Strong correlation between diet and mindfulness practices

Tannenbaum, S. L., et al. (2014). Mindful Vegetarians. In 142nd American Public Health Association (APHA) Annual Meeting and Exposition (November 15-November 19, 2014).

From the Abstract. Vegetarian diets are a lifestyle choice made for various reasons, including health. Mindfulness practices may encourage lifestyle choices through cultivating awareness. This study explores the association between mindfulness practice and vegetarianism.

Nationally representative data from the National Health Interview Survey (NHIS) Alternative Medicine Supplement (years 2002, 2007, 2012) were pooled for adults aged 18+. For the previous 12-month period, participants were asked if they followed a vegetarian diet for at least 2-weeks, and if they engaged in mindfulness-based practices such as yoga and meditation (n=67,625). Yoga/meditation practice information was combined into the following categories: 1) neither, 2) yoga only, 3) meditation only, 4) both. Analyses were adjusted for age, sex, race/ethnicity, education, survey year, and complex survey design effects.

The prevalence of yoga, meditation, and vegetarian diet was 7.5%, 7.6%, and 1.9%, respectively. Compared to participants not engaged in either practice in the past 12-months, individuals practicing only yoga were more likely to be vegetarian. Those practicing both were most likely to have been vegetarian within the past year.

There may be many reasons why mindfulness practitioners tend to be vegetarians, as such practice might increase one’s compassion towards other beings (animals), a desire to decrease environmental impact, and as a manifestation of self-care. Regardless, given such a strong correlation between diet and mindfulness practices, both factors should be considered in health outcome and mortality lifestyle.

Meditation for migraines

Wells, R. E., et al. (2014). Meditation for Migraines: A Pilot Randomized Controlled Trial. Headache: The Journal of Head and Face Pain. Epub ahead of print.

From the Abstract: Our objective was to assess the safety, feasibility, and effects of the standardized 8-week mindfulness-based stress reduction (MBSR) course in adults with migraines.

Stress is a well-known trigger for headaches. Research supports the general benefits of mind/body interventions for migraines, but there are few rigorous studies supporting the use of specific standardized interventions. MBSR is a standardized 8-week mind/body intervention that teaches mindfulness meditation/yoga. Preliminary research has shown MBSR to be effective for chronic pain syndromes, but it has not been evaluated for migraines.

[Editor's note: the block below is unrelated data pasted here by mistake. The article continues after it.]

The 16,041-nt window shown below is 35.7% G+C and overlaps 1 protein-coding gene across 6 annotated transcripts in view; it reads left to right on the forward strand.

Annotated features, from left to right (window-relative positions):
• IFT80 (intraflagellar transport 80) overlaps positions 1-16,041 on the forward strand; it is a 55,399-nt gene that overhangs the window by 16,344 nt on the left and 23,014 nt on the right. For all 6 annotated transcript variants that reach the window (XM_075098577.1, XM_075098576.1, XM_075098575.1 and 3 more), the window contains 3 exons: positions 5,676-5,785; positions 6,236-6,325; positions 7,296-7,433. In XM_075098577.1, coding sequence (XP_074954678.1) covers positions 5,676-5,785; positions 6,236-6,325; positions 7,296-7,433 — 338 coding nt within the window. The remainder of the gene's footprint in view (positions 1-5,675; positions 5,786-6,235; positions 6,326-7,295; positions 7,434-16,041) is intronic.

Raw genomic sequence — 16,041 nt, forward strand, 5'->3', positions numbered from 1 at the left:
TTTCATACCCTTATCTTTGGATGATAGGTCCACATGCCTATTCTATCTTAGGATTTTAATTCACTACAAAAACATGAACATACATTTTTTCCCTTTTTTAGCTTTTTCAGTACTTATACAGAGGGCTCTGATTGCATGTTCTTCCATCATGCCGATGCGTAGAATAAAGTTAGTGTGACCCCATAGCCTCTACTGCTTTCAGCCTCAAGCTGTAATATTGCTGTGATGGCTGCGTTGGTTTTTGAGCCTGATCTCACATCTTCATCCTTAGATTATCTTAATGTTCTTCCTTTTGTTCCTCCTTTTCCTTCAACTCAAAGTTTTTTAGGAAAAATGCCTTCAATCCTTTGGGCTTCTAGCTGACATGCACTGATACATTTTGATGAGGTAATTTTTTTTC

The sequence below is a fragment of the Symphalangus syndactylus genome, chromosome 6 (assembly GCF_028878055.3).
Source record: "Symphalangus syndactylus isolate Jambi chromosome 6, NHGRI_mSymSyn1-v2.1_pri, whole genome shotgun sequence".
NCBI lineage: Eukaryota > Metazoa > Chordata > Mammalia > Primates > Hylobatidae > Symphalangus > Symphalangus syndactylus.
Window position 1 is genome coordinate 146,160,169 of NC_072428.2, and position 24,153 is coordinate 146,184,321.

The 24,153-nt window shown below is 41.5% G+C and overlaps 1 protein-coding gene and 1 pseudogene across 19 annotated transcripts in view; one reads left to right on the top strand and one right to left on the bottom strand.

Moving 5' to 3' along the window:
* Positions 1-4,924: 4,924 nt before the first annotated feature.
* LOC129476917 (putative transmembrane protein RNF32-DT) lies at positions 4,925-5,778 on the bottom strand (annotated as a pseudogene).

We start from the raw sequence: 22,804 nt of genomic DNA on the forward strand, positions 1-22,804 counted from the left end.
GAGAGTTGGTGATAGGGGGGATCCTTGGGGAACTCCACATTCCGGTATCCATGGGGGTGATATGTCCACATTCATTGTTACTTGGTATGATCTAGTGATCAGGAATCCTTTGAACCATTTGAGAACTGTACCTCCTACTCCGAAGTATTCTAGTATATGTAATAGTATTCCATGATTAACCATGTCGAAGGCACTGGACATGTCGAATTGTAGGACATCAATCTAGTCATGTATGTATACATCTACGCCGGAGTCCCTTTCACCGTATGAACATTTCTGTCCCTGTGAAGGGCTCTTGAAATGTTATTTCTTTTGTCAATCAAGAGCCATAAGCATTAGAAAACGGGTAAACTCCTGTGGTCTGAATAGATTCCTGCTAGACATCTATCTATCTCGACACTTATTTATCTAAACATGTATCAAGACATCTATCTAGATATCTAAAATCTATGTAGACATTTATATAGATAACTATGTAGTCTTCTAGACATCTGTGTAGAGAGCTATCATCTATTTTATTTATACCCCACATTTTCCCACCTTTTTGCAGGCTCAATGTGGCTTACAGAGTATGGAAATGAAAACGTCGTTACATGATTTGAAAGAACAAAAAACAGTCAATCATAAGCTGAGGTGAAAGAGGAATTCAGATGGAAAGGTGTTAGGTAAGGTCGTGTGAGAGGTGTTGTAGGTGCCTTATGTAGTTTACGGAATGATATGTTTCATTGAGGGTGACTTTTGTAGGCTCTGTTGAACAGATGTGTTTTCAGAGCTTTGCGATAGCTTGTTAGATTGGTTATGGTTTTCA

We conducted a randomized controlled trial with 19 episodic migraineurs randomized to either MBSR (n = 10) or usual care (n = 9). Our primary outcome was change in migraine frequency from baseline to initial follow-up. Secondary outcomes included change in headache severity, duration, self-efficacy, perceived stress, migraine-related disability/impact, anxiety, depression, mindfulness, and quality of life from baseline to initial follow-up.

CONCLUSIONS: MBSR is safe and feasible for adults with migraines. Although the small sample size of this pilot trial did not provide power to detect statistically significant changes in migraine frequency or severity, secondary outcomes demonstrated this intervention had a beneficial effect on headache duration, disability, self-efficacy, and mindfulness.

Review of mindfulness meditation as a self-help treatment for anxiety and depression

Edenfield, T. M., & Saeed, S. A. (2012). An update on mindfulness meditation as a self-help treatment for anxiety and depression. Psychology research and behavior management, 5, 131. Full text.

Abstract: In recent years, complementary and alternative medicine (CAM) treatments have increased in popularity. This is especially true for treatments that are related to exercise and mindfulness-based interventions (MBIs) in the treatment of both mental and physical illness. MBIs, such as Mindfulness-based Cognitive Therapy (MBCT) and Mindfulness-Based Stress Reduction (MBSR), which are derived from ancient Buddhist and Yoga philosophies, have become popular treatments in contemporary psychotherapy.

While there is growing evidence that supports the role of these interventions in relapse prevention, little is known about the role that MBIs play in the treatment of acute symptoms of depression and anxiety. Even less is known about the importance of specific components of MBIs (eg, mindfulness meditation [MM]) and the overall impact that these interventions have on the experience or expression of psychological distress. Moreover, few studies have rigorously evaluated the dose-response relationship that is required to effect positive symptom change and the mechanisms of change that are responsible for observed improvements.

This review will define meditation and mindfulness, discuss the relationship between stress and health and how MM relates to therapeutically engaging the relaxation response, and review the empirical findings that are related to the efficacy of MM in the treatment of depression and anxiety symptoms. Given the paucity of research that examines the applications of these treatments in clinical populations, the limitations of applying these findings to clinical samples will be mentioned.